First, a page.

Investors who watched oil prices zigzag in the last few weeks during the Egyptian uprising might as well keep their seatbelts fastened. The real wild card in oil prices, though, is the country that has always been the swing producer with the power to decide how much oil the world gets: Saudi Arabia.
The cable that Wikileaks released just a few days before Egyptian President Hosni Mubarak’s resignation, relating the claims of Sadad Ibrahim Al-Husseini, former executive vice president for exploration and production at Saudi Aramco, that Saudi Arabia’s estimates of its oil reserves are overblown by as much as 300 billion barrels, or nearly 40 percent, didn’t make oil prices budge much. That was at least in part because Al-Husseini has said the same thing before.
Still, there are plenty of reasons to expect prices to continue hovering in the $95 to $103-a-barrel range for Brent crude in the months ahead, and go up to $110 or above if, say, the Muslim Brotherhood wins the elections in Egypt, or there is more turmoil and accompanying uncertainty in the region.
That is one reason Jean-Marc Bonnefous, a managing partner at Tellurian Capital Management in London, a commodities-focused hedge fund group, believes this is a good time to go long on oil but also long on volatility to hedge against the downside risk of a bubble bursting. “Volatility in energy goes up when prices go down,” says Bonnefous. “It’s probably undervalued in every market now.”
Since early February, “there has been quite a bit of upside call options buying in crude oil in the back end of the forward curve from both corporate hedgers and investors,” says Bonnefous. He believes that Egypt’s turmoil was responsible for only about $1 to 2 in price movements. Barring a major political crisis in the region, he says the determining factor in the year ahead is likely to be whether Saudi Arabia joins other OPEC nations in trumpeting $100-a-barrel. And he thinks they have good reason to do so.
Saudi oil minister Ali al-Naimi has been saying since December that he favors an oil price of $70 to $80 a barrel, and that Saudi Arabia has plenty of reserves to support that price range. Since the Kingdom doesn’t allow independent audits, whether its capacity estimates are accurate is a factor behind market sentiment, especially with the cable from Wikileaks re-opening that debate.
Other OPEC ministers have been more sanguine about rising prices, at least in part because their countries need increasing oil revenues to fund domestic social spending. Iranian Oil Minister Massoud Mirkazemi has said some members do not find $100 or even $120 a barrel a cause for concern. Venezuelan Oil Minister Rafael Ramirez recently called $100 a barrel “fair value,” and Libya also backs that view.
Industry representatives testifying before Congress on Feb. 3 forecast a strong supply in the first half of 2011, but a tightening in the second half that will support higher prices. Roger Diwan, a partner in PFC Energy, told Congress that OPEC might turn out to be less concerned about inflation than of supporting price increases, if only to preserve the purchasing power of the dollar-denominated barrel. Bonnefous notes the importance of purchasing power at a time when all commodity prices are rising; saying OPEC countries will need higher oil revenue to pay the higher costs of food.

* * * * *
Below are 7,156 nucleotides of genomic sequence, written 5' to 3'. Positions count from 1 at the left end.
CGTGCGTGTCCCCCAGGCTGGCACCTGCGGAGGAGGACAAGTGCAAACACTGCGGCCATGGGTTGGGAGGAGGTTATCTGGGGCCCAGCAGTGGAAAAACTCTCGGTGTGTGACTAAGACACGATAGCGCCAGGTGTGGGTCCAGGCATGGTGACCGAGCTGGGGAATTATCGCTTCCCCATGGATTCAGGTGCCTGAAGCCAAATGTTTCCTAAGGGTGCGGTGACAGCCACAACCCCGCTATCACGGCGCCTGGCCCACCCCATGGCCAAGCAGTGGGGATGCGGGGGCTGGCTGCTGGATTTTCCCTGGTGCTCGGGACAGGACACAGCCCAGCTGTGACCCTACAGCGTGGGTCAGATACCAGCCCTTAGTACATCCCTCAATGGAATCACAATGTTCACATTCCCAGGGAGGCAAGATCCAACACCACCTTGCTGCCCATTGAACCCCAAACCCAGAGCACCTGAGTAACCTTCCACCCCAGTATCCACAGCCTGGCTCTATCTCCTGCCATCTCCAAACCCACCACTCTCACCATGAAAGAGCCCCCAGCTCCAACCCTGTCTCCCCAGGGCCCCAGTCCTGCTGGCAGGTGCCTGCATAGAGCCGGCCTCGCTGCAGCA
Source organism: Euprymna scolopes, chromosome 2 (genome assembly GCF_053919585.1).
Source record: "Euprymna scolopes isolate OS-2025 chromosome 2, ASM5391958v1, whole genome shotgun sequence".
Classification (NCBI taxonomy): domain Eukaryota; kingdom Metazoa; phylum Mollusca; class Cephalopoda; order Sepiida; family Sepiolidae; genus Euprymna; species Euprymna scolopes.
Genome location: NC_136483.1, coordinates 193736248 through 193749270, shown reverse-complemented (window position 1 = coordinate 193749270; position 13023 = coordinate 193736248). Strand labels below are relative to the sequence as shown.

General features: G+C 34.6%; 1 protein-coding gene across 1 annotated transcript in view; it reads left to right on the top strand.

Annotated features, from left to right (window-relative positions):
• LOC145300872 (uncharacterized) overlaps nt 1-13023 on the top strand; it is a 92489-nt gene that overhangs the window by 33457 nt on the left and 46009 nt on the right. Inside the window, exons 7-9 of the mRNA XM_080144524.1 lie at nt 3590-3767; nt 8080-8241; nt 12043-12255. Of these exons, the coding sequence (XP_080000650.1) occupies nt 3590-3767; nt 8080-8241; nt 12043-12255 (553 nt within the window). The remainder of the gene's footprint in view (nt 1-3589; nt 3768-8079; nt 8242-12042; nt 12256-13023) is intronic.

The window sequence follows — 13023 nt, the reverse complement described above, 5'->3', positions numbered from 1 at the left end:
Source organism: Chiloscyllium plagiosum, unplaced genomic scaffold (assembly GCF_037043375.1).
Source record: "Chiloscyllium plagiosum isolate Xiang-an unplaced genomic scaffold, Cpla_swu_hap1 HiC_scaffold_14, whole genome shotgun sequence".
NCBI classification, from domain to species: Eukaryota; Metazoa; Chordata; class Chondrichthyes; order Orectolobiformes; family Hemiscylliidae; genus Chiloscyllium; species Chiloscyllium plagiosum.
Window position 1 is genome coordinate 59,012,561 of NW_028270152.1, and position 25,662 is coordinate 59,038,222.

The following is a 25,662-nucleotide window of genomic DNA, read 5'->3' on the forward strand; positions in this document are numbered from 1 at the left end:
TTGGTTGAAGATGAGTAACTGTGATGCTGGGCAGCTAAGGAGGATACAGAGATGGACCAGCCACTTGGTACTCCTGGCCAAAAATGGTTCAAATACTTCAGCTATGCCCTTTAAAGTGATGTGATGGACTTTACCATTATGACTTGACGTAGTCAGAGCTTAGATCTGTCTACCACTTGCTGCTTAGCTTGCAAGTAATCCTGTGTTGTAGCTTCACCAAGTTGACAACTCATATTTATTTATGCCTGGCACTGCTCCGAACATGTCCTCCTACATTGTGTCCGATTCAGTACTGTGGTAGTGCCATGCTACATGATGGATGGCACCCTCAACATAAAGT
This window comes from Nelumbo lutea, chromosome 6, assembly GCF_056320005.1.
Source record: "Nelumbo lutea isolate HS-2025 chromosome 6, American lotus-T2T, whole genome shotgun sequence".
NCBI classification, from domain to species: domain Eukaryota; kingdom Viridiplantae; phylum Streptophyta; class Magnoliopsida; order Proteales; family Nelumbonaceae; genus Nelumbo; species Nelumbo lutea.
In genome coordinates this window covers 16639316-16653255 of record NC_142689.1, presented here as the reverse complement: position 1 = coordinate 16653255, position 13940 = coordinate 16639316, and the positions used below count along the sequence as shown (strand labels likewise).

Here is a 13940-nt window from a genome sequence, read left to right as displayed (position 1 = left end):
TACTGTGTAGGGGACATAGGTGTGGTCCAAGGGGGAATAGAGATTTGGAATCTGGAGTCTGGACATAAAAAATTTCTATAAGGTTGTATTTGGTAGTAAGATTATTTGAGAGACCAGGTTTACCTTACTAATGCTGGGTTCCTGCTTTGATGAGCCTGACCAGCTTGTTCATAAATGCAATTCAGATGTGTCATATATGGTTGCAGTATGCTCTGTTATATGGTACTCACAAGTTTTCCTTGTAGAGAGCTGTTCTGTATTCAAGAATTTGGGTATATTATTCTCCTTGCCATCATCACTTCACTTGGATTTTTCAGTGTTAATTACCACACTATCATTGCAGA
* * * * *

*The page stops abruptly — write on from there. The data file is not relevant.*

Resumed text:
Rising oil prices have been good not only for traders who went long, but also for funds that invest in closely correlated equities. Blackrock’s BGF World Energy Fund, for example, outperformed the MSCI World Energy index by close to 5 percent last year by investing in independent exploration and production companies. (The fund’s top holdings as of Dec. 31 were Anadarko, Occidental and Schlumberger.)
Sector Investment Managers’ $80 million Junior Oils Trust, which invests in smaller cap E&Ps that control reserves in the ground — top holdings as of Dec. 31 were Caza Oil & Gas, Encore Oil and Dragon Oil — is up around 25 percent from its previous high in mid-2008, when oil prices were at their all time peak.
On the other hand, it will not be good for U.S.’s fragile economic recovery if pump prices cut into consumers’ ability to spend on other things. According to the International Energy Agency (IEA) around 5 percent of GDP is the danger zone. That translates to anything above $95 a barrel for Brent crude, says oil analyst Stephen Schork, who publishes the daily Schork Report on energy and shipping markets.
Schork considers the current price range “irrational exuberance,” and says a rise to $110 to $120 in 2011 would send oil into bubble territory, as in $145 a barrel in July of 2008, followed by a steep decline, although it might take an actual disruption of oil flows to reach that record high this year.
What constitutes an adequate supply to keep prices from inflating depends on whether you ask the IEA, which says OPEC needs to pump 400,000 barrels per day over what is expected this year, or the cartel itself, which puts the figure at 160,000 bpd. “The only cushion between higher prices and the market is Saudi Arabia’s spare production capacity,” says Bonnefous. “If they don’t increase production it could go to $120 a barrel later this year.”